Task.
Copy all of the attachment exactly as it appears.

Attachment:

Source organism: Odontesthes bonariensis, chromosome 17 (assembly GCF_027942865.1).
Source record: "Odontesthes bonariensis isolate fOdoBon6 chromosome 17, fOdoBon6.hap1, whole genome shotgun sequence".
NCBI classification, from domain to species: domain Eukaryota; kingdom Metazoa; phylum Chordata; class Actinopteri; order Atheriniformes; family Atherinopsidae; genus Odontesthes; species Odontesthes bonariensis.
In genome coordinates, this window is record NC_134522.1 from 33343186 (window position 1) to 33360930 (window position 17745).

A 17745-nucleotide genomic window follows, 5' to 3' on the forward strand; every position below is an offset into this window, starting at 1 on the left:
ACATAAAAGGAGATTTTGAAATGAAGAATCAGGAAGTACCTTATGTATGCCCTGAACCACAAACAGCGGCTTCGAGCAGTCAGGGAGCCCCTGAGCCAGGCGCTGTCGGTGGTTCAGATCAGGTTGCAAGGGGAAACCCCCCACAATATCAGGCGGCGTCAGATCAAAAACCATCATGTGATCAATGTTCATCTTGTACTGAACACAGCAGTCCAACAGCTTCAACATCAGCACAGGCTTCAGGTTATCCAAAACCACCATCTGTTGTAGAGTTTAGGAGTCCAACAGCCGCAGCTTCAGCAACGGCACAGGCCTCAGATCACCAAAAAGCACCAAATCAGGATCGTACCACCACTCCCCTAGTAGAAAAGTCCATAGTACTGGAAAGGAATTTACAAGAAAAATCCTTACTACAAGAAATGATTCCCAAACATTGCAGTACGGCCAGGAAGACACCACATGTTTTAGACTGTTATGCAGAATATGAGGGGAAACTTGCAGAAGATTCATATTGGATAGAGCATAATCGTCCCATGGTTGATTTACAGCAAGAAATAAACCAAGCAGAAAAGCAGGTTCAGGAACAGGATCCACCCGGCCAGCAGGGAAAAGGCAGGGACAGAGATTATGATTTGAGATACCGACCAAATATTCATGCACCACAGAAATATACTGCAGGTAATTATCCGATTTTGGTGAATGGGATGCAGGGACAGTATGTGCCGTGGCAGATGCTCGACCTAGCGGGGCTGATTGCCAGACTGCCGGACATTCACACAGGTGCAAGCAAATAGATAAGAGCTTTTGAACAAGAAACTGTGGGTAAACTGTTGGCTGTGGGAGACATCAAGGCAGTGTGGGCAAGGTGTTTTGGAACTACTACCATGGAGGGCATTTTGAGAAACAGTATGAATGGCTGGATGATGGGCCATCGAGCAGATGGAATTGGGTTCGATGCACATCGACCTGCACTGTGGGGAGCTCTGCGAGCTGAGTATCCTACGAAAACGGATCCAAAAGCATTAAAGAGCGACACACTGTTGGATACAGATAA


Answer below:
Source organism: Odontesthes bonariensis, chromosome 17 (assembly GCF_027942865.1).
Source record: "Odontesthes bonariensis isolate fOdoBon6 chromosome 17, fOdoBon6.hap1, whole genome shotgun sequence".
NCBI classification, from domain to species: domain Eukaryota; kingdom Metazoa; phylum Chordata; class Actinopteri; order Atheriniformes; family Atherinopsidae; genus Odontesthes; species Odontesthes bonariensis.
In genome coordinates, this window is record NC_134522.1 from 33343186 (window position 1) to 33360930 (window position 17745).

A 17745-nucleotide genomic window follows, 5' to 3' on the forward strand; every position below is an offset into this window, starting at 1 on the left:
ACATAAAAGGAGATTTTGAAATGAAGAATCAGGAAGTACCTTATGTATGCCCTGAACCACAAACAGCGGCTTCGAGCAGTCAGGGAGCCCCTGAGCCAGGCGCTGTCGGTGGTTCAGATCAGGTTGCAAGGGGAAACCCCCCACAATATCAGGCGGCGTCAGATCAAAAACCATCATGTGATCAATGTTCATCTTGTACTGAACACAGCAGTCCAACAGCTTCAACATCAGCACAGGCTTCAGGTTATCCAAAACCACCATCTGTTGTAGAGTTTAGGAGTCCAACAGCCGCAGCTTCAGCAACGGCACAGGCCTCAGATCACCAAAAAGCACCAAATCAGGATCGTACCACCACTCCCCTAGTAGAAAAGTCCATAGTACTGGAAAGGAATTTACAAGAAAAATCCTTACTACAAGAAATGATTCCCAAACATTGCAGTACGGCCAGGAAGACACCACATGTTTTAGACTGTTATGCAGAATATGAGGGGAAACTTGCAGAAGATTCATATTGGATAGAGCATAATCGTCCCATGGTTGATTTACAGCAAGAAATAAACCAAGCAGAAAAGCAGGTTCAGGAACAGGATCCACCCGGCCAGCAGGGAAAAGGCAGGGACAGAGATTATGATTTGAGATACCGACCAAATATTCATGCACCACAGAAATATACTGCAGGTAATTATCCGATTTTGGTGAATGGGATGCAGGGACAGTATGTGCCGTGGCAGATGCTCGACCTAGCGGGGCTGATTGCCAGACTGCCGGACATTCACACAGGTGCAAGCAAATAGATAAGAGCTTTTGAACAAGAAACTGTGGGTAAACTGTTGGCTGTGGGAGACATCAAGGCAGTGTGGGCAAGGTGTTTTGGAACTACTACCATGGAGGGCATTTTGAGAAACAGTATGAATGGCTGGATGATGGGCCATCGAGCAGATGGAATTGGGTTCGATGCACATCGACCTGCACTGTGGGGAGCTCTGCGAGCTGAGTATCCTACGAAAACGGATCCAAAAGCATTAAAGAGCGACACACTGTTGGATACAGATAA